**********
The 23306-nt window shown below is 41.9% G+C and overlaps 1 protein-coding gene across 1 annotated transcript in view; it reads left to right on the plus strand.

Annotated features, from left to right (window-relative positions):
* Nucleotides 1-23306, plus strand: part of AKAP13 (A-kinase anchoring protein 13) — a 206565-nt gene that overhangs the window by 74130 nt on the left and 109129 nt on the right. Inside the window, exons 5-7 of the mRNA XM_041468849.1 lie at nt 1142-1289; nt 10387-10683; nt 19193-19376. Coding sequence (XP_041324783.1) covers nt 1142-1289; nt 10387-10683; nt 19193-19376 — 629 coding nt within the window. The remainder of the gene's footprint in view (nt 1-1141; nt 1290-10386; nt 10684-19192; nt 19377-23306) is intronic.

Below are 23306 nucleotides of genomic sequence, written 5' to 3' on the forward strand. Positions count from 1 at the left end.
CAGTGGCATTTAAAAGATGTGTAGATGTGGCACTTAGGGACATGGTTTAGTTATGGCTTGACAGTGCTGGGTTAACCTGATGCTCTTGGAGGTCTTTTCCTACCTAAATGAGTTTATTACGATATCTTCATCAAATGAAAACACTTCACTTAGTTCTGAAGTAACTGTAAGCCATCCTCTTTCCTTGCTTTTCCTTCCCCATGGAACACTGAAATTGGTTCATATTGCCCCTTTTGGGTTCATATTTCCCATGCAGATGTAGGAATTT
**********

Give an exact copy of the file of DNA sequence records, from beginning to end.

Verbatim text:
The 23306-nt window shown below is 41.9% G+C and overlaps 1 protein-coding gene across 1 annotated transcript in view; it reads left to right on the plus strand.

Annotated features, from left to right (window-relative positions):
* Nucleotides 1-23306, plus strand: part of AKAP13 (A-kinase anchoring protein 13) — a 206565-nt gene that overhangs the window by 74130 nt on the left and 109129 nt on the right. Inside the window, exons 5-7 of the mRNA XM_041468849.1 lie at nt 1142-1289; nt 10387-10683; nt 19193-19376. Coding sequence (XP_041324783.1) covers nt 1142-1289; nt 10387-10683; nt 19193-19376 — 629 coding nt within the window. The remainder of the gene's footprint in view (nt 1-1141; nt 1290-10386; nt 10684-19192; nt 19377-23306) is intronic.

Below are 23306 nucleotides of genomic sequence, written 5' to 3' on the forward strand. Positions count from 1 at the left end.
CAGTGGCATTTAAAAGATGTGTAGATGTGGCACTTAGGGACATGGTTTAGTTATGGCTTGACAGTGCTGGGTTAACCTGATGCTCTTGGAGGTCTTTTCCTACCTAAATGAGTTTATTACGATATCTTCATCAAATGAAAACACTTCACTTAGTTCTGAAGTAACTGTAAGCCATCCTCTTTCCTTGCTTTTCCTTCCCCATGGAACACTGAAATTGGTTCATATTGCCCCTTTTGGGTTCATATTTCCCATGCAGATGTAGGAATTT